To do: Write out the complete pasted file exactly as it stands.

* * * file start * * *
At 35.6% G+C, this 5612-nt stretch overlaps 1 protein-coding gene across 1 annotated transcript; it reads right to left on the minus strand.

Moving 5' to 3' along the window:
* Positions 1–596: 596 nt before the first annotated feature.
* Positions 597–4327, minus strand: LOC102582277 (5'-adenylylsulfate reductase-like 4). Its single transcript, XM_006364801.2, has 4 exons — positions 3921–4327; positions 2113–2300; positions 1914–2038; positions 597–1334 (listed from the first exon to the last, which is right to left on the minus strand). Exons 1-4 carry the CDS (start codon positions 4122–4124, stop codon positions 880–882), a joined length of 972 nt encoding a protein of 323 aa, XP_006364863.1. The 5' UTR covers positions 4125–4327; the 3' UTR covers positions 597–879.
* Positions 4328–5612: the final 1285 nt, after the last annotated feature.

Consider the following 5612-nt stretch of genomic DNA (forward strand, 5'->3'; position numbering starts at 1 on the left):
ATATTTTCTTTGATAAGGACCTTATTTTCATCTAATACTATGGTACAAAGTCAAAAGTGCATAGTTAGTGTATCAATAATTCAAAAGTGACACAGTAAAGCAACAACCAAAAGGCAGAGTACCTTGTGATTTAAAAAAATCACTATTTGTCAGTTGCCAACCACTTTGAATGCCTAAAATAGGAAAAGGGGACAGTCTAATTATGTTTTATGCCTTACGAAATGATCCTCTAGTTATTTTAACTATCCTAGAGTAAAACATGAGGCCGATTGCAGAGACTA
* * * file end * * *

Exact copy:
At 35.6% G+C, this 5612-nt stretch overlaps 1 protein-coding gene across 1 annotated transcript; it reads right to left on the minus strand.

Moving 5' to 3' along the window:
* Positions 1–596: 596 nt before the first annotated feature.
* Positions 597–4327, minus strand: LOC102582277 (5'-adenylylsulfate reductase-like 4). Its single transcript, XM_006364801.2, has 4 exons — positions 3921–4327; positions 2113–2300; positions 1914–2038; positions 597–1334 (listed from the first exon to the last, which is right to left on the minus strand). Exons 1-4 carry the CDS (start codon positions 4122–4124, stop codon positions 880–882), a joined length of 972 nt encoding a protein of 323 aa, XP_006364863.1. The 5' UTR covers positions 4125–4327; the 3' UTR covers positions 597–879.
* Positions 4328–5612: the final 1285 nt, after the last annotated feature.

Consider the following 5612-nt stretch of genomic DNA (forward strand, 5'->3'; position numbering starts at 1 on the left):
ATATTTTCTTTGATAAGGACCTTATTTTCATCTAATACTATGGTACAAAGTCAAAAGTGCATAGTTAGTGTATCAATAATTCAAAAGTGACACAGTAAAGCAACAACCAAAAGGCAGAGTACCTTGTGATTTAAAAAAATCACTATTTGTCAGTTGCCAACCACTTTGAATGCCTAAAATAGGAAAAGGGGACAGTCTAATTATGTTTTATGCCTTACGAAATGATCCTCTAGTTATTTTAACTATCCTAGAGTAAAACATGAGGCCGATTGCAGAGACTA